Skip to main content

Dumb question about Direct?????

3 replies [Last post]
Anonymous

Sorry for the dumb question but I see references to DirectDraw, DirecX and Direct3D.

Could someone briefly describe the difference between the three and what exactly
is Java doing with regard to using DirectDraw, DirectX and Direct3D?

Which one is being used for the OpenGL pipeline?

===========================================================================
To unsubscribe, send email to listserv@java.sun.com and include in the body
of the message "signoff JAVA2D-INTEREST". For general help, send email to
listserv@java.sun.com and include in the body of the message "help".

Reply viewing options

Select your preferred way to display the comments and click "Save settings" to activate your changes.
linuxhippy
Offline
Joined: 2004-01-07

DirectX = The whole collection of APIs for different game-related tasks like DirectInput for input handling, Direct3D for 3D graphics, ...
DirectDraw = 2D programming interface, now deprecated.
Direct3D = 2D/3D interface offered by DirectX.

The OpenGL pipeline uses OpenGL and does not use DirectX at all. Because of this fact its able to work on so many operating systems whereas the D3D pipeline is limited to Windows-Systems only.

lg Clemens

Ken Warner

So then the line in the sand (so to speak) is whether or not the graphics
card (driver) supports OpenGL to it's full extent? Yes? No?

If there is not good support for OpenGL on the host machine, then
Java's OpenGL pipeline will fail? Yes? No?

So then this is not about the OS as earlier stated. It's about
support for OpenGL by the graphic card's driver? Yes? No?

java2d@JAVADESKTOP.ORG wrote:
> DirectX = The whole collection of APIs for different game-related tasks like DirectInput for input handling, Direct3D for 3D graphics, ...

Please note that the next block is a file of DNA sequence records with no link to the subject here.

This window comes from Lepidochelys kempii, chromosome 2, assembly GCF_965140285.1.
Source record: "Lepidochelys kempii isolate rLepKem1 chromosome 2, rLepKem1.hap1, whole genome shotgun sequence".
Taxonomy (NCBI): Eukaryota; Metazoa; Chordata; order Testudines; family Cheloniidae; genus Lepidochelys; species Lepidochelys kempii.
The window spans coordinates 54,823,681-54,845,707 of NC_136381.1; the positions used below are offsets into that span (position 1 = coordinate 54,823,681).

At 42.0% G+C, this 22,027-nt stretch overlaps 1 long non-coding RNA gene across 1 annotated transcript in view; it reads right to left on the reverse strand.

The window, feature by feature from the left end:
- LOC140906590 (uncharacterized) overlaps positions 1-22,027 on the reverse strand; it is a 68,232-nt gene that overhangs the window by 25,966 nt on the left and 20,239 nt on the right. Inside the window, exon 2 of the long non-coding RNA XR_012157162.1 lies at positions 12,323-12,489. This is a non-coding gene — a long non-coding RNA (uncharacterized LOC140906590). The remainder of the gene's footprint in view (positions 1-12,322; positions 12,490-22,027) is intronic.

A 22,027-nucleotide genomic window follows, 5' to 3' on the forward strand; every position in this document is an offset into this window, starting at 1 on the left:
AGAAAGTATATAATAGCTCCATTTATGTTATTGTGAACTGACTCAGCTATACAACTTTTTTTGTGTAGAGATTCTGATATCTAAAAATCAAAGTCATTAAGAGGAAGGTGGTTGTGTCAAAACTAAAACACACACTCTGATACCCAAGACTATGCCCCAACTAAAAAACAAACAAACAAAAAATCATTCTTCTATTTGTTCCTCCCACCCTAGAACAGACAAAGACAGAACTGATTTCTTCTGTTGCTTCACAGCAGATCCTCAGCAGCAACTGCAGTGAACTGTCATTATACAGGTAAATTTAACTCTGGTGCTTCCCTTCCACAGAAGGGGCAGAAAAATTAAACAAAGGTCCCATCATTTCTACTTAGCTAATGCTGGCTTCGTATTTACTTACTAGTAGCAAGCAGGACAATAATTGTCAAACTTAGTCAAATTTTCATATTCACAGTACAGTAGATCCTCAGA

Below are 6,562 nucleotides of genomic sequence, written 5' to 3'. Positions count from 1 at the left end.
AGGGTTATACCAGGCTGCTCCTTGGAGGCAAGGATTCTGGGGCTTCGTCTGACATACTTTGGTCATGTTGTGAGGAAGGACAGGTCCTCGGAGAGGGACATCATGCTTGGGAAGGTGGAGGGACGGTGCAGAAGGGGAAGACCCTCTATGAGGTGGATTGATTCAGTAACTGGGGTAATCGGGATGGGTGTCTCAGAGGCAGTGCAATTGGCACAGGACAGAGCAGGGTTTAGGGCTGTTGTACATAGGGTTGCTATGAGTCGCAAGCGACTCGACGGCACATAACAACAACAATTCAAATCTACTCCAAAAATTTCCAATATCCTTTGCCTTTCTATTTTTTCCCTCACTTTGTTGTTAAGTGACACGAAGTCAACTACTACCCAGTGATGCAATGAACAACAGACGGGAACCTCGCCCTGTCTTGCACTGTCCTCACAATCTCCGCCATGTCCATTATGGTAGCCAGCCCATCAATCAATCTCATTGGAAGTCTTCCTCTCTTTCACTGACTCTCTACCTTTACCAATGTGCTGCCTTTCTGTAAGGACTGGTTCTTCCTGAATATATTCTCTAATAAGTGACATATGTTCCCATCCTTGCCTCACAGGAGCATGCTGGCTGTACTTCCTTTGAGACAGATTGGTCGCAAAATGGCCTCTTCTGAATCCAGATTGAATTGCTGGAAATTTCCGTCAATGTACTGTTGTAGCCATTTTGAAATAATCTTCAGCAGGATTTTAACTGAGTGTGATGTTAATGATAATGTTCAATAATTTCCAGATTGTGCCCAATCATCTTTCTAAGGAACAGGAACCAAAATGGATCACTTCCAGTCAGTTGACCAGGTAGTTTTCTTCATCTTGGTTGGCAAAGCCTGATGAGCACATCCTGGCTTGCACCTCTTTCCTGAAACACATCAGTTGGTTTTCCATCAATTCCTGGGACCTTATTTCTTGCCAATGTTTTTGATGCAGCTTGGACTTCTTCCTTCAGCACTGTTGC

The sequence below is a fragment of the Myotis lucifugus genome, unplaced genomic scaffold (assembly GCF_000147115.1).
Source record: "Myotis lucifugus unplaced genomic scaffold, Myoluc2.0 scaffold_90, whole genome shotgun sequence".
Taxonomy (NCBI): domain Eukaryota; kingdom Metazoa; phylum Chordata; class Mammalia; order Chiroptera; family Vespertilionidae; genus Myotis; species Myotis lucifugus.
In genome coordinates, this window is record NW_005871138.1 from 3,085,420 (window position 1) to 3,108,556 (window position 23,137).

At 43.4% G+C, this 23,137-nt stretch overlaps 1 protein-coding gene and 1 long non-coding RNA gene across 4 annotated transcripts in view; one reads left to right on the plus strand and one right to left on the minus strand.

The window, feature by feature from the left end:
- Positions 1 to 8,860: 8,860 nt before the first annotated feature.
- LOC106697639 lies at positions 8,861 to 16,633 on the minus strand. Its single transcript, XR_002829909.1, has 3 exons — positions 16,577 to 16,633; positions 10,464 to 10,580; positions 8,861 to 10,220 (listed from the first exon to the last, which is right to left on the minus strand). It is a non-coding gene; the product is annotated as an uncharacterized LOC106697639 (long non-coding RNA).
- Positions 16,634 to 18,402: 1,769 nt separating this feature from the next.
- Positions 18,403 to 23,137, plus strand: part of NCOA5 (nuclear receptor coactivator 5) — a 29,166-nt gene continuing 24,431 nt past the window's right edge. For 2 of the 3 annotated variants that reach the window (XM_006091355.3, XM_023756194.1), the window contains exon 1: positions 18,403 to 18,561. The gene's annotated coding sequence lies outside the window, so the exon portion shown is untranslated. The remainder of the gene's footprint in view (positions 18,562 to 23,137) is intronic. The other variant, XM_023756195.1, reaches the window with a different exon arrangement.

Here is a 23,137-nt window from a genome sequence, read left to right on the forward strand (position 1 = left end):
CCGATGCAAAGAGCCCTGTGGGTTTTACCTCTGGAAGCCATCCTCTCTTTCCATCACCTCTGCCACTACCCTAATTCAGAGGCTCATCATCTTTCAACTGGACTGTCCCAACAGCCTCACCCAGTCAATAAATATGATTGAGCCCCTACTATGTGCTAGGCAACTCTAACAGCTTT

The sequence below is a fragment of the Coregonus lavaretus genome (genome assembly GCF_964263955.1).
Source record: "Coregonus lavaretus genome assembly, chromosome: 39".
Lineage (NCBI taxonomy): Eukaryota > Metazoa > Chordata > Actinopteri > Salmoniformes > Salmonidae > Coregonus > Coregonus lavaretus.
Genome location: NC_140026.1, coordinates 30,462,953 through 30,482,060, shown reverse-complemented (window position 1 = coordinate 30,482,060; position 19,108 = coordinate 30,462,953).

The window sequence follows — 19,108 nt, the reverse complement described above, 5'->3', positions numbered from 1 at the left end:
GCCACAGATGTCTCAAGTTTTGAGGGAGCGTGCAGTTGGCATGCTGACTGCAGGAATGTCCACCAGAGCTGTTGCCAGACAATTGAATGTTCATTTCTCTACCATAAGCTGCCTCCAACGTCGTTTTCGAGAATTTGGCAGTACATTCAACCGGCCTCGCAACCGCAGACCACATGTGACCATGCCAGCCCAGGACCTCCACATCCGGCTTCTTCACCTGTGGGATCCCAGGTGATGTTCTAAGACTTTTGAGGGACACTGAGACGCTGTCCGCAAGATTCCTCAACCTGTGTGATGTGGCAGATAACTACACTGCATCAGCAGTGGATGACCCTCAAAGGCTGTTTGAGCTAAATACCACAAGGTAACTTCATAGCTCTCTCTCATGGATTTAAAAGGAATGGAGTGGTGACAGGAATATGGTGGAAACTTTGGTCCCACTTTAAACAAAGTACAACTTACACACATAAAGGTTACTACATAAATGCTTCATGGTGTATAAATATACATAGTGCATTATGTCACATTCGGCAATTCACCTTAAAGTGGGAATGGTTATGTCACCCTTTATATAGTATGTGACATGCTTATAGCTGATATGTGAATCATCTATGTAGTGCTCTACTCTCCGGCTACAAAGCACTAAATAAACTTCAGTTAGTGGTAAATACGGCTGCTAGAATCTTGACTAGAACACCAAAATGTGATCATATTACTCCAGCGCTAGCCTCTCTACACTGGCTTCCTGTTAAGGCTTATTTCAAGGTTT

> DirectDraw = 2D programming interface, now deprecated.
> Direct3D = 2D/3D interface offered by DirectX.
>
> The OpenGL pipeline uses OpenGL and does not use DirectX at all. Because of this fact its able to work on so many operating systems whereas the D3D pipeline is limited to Windows-Systems only.
>
>
> lg Clemens
> [Message sent by forum member 'linuxhippy' (linuxhippy)]
>
> http://forums.java.net/jive/thread.jspa?messageID=246977
>
> ===========================================================================
> To unsubscribe, send email to listserv@java.sun.com and include in the body
> of the message "signoff JAVA2D-INTEREST". For general help, send email to
> listserv@java.sun.com and include in the body of the message "help".
>
>

===========================================================================
To unsubscribe, send email to listserv@java.sun.com and include in the body
of the message "signoff JAVA2D-INTEREST". For general help, send email to
listserv@java.sun.com and include in the body of the message "help".

linuxhippy
Offline
Joined: 2004-01-07

First of all why do you ask in such a strange manner - I am just a user answering questions here.

> So then the line in the sand (so to speak) is whether
> or not the graphics
> card (driver) supports OpenGL to it's full extent?
> Yes? No?
> If there is not good support for OpenGL on the host
> machine, then
> Java's OpenGL pipeline will fail? Yes? No?
Rigth, sometimes it will detect broken or weak drivers, and sometimes it will simply not work correctly.

> So then this is not about the OS as earlier stated.
> It's about
> upport for OpenGL by the graphic card's driver? Yes?
> No?
I don't remember anybody statet that the OpenGL pipeline was OS-specific or disabled on some operating systems.Till now it is not used by default on any operating system, but you can enable it using -Dsun.java2d.opengl=True.

lg Clemens